Monday, March 30, 2015

Who's Who: The Definitive Podcast of the DC Universe, Volume XXVII

sgThe Fire and Water Podcast Presents: WHO'S WHO: THE DEFINITIVE PODCAST OF THE DC UNIVERSE, Volume XXVII, The Victory Lap

With the first volume of WHO'S WHO behind us, we celebrate by taking a victory lap! We conclude this run with a look at AMBUSH BUG #3, a couple AMAZING HEROES articles, and a special bonus... an interview with WHO'S WHO artist Dan Jurgens! We wrap up the show with your Listener Feedback! Come back next month when we tackle the first issue of WHO'S WHO UPDATE '87!

Be sure to check out our Tumblr site for a few pages from this Who's Who issue:!

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Our fantastic opening and closing themes by Daniel Adams and Ashton Burge with their band The Bad Mamma Jammas!

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Sunday, March 29, 2015

Aquaman Episode 24 - The Sea Scavengers

Aquaman Episode 24 - "The Sea Scavengers" by Oscar Bensol

Aquaman and Aqualad are reading a sinister message received at a oil rig just off the coast of Texas. It comes from someone named The Sea Scavenger, who demands the rig be removed or it will be destroyed. Under the surface, Tusky and the seahorses see a giant robot piloted by Scavvo and his henchmen, ready to rip the rig from its moorings!
The robot does just that, causing the rig to crash. After Aquaman gets the rig's foreman to safety, he and Aqualad chase after the robot. It turns out that the rig is close to Scavvo's hideout where he stores all his stolen loot, and doesn't want anyone snooping around.

The giant robot is quite fearsome, with razor-sharp starfish and missiles that shoot from its fingers. Aquaman and his finny friends help immobilize it, so Scavvo and his men head out to deal with the Sea King personally. They fire compressed air bubbles at Aquaman and Aqualad, which knock our heroes around a bit. Scavvo and his men then take off, heading back to their hideout.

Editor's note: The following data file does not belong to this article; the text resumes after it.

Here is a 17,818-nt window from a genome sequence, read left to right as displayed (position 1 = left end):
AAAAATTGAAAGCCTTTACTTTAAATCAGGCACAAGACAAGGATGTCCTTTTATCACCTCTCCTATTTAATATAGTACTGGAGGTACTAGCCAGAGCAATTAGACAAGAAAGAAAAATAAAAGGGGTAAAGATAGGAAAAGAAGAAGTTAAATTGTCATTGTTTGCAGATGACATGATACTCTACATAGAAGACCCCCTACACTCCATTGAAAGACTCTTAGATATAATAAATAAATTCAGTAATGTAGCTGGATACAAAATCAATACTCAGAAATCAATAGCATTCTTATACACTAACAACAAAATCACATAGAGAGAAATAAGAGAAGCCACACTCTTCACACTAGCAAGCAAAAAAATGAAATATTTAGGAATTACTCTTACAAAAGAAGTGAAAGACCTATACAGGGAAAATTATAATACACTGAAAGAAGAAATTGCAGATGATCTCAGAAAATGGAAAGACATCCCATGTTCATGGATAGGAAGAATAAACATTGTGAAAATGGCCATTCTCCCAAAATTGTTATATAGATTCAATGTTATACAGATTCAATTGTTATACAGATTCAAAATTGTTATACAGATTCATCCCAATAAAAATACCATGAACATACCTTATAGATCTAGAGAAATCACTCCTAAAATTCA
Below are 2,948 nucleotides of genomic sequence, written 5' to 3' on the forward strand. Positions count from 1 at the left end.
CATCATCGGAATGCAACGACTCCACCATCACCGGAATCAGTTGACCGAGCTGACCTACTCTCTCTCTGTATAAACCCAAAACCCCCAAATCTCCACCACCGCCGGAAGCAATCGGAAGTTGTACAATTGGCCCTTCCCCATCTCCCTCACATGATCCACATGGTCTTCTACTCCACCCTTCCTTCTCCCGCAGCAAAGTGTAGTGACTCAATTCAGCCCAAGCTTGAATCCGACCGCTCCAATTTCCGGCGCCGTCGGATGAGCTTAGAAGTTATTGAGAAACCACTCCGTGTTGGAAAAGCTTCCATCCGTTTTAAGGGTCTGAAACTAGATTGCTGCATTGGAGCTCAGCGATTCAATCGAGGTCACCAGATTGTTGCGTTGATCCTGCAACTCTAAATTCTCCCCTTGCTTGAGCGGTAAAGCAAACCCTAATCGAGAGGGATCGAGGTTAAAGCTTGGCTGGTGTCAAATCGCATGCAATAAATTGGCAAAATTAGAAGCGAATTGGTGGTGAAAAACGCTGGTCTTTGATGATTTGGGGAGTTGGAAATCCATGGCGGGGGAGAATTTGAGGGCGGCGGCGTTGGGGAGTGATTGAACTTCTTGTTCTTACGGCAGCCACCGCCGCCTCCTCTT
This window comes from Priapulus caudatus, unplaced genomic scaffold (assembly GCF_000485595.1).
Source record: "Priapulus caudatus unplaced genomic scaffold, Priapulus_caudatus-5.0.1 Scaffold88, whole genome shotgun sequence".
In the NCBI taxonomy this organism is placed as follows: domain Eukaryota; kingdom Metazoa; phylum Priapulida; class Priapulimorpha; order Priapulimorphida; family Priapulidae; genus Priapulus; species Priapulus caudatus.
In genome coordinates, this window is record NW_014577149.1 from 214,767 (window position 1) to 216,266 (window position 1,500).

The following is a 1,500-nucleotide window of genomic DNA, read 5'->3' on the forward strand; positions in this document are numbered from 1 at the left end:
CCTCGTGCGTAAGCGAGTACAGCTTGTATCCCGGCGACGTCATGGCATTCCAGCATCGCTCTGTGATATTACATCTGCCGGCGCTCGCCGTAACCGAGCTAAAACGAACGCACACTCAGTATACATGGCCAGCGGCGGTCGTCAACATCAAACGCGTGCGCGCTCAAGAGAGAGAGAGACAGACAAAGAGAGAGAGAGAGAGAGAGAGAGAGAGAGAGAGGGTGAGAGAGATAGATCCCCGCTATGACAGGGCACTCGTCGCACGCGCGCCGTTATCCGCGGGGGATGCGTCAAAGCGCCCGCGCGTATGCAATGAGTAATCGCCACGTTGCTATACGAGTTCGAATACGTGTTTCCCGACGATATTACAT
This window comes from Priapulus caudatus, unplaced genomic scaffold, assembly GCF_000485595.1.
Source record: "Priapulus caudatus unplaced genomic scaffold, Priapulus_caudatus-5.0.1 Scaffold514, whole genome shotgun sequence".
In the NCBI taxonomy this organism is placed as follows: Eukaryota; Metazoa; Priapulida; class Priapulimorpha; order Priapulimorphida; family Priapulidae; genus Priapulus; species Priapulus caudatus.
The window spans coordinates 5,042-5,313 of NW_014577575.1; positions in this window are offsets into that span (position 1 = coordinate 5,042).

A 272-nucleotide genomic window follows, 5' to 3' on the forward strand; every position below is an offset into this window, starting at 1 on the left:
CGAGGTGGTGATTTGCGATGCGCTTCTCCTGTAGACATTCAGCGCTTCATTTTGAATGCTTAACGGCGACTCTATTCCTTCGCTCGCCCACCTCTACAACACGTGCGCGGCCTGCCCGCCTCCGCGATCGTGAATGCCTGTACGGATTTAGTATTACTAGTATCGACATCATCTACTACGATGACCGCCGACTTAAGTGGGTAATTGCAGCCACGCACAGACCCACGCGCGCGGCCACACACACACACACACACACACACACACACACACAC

Scavvo activates a giant heat cannon, aiming it at the ocean. Aquaman uses his powers to create a tidal wave which crashes over the cannon, destroying it. Aqualad grabs Scavvo's men, and Scavvo himself falls in the most humiliating manner possible:
With Scavvo and his men trussed up, Aquaman declares its time to take them to the authorities. Which means this case has reached...The End!

Scavvo's plan is dubious from the start--if, in all the time it took to plan, build, and staff the oil rig no one has found his hideout, why worry about it now? I bet he could have just kept going on his merry way and no one would have been the wiser.

Scavvo's robot is fun and would have made a great Shogun Warriors-esque toy. I guess I'll never really get over the idea there wasn't a tie-in toyline for the Aquaman show...

Saturday, March 28, 2015

Aquaman (Vol.8) #40 - May 2015


Comics Weekend "Maelstrom Part 6" by Jeff Parker, Paul Pelletier, Sandra Hope, and more.

"Maelstrom" goes out with a bang (several, actually) and starts off with the volcano god known as Karaku descending upon Aquaman, Mera, and the rest:


Atlanna refuses to retreat ("I don't know that direction!"), so her son steps in to help save her life. Unfortunately, he can't do the same for Dr. Evans, who is grabbed by one of the Fire Trolls and is mortally wounded. Aquaman pauses in the fight to speak to Evans as he dies, which gives Karaku an opportunity:


Atlanna still insists that this man is not her son, and is so busy protesting she doesn't immediately notice the thunderous booms that are getting louder and louder. They are caused by Mera, who is using all of her might to form a water creature equal in size to Karaku and do battle, just as Atlanna spirits Aquaman away from further harm:


Karaku falls, crumbling into pieces. As Aquaman and Mera comfort one another, Atlanna is truly impressed at their strength, power, and heroism. But she still denies parentage, and is there to defend her land from these Atlantean interlopers. It's here that Aquaman plays his last, most impressive card: summoning the creatures of the sea:


This finally convinces Atlanna of the truth. With that, Aquaman promises that simple acknowledgment was all he wanted, and he prepares to leave his mother in peace. Using the maelstrom, Atlanna sends her son and the rest back home, with Aquaman promising that world will be left alone.

Suddenly a light flares, and Aquaman's trident--which he left behind--comes through, with Atlanna's signet hooked around it. It communicates with him telepathically that with the signet, his sovereignty will no longer be in doubt to the people of Atlantis:


...The End!

And with that triumphant moment, Jeff Parker and Paul Pelletier's extraordinarily successful run on Aquaman comes to a close. As has been discussed before, we wish they could have continued on the book, since they seemed to pull off what seemed impossible: follow Geoff Johns, Ivan Reis, and Joe Prado. But Parker and co. managed to take the reigns of this book and simultaneously build upon what was there previously while also making their own unique mark on the character. I've heard more than one Aquaman fan say that this era of the Sea King is already their all-time favorite.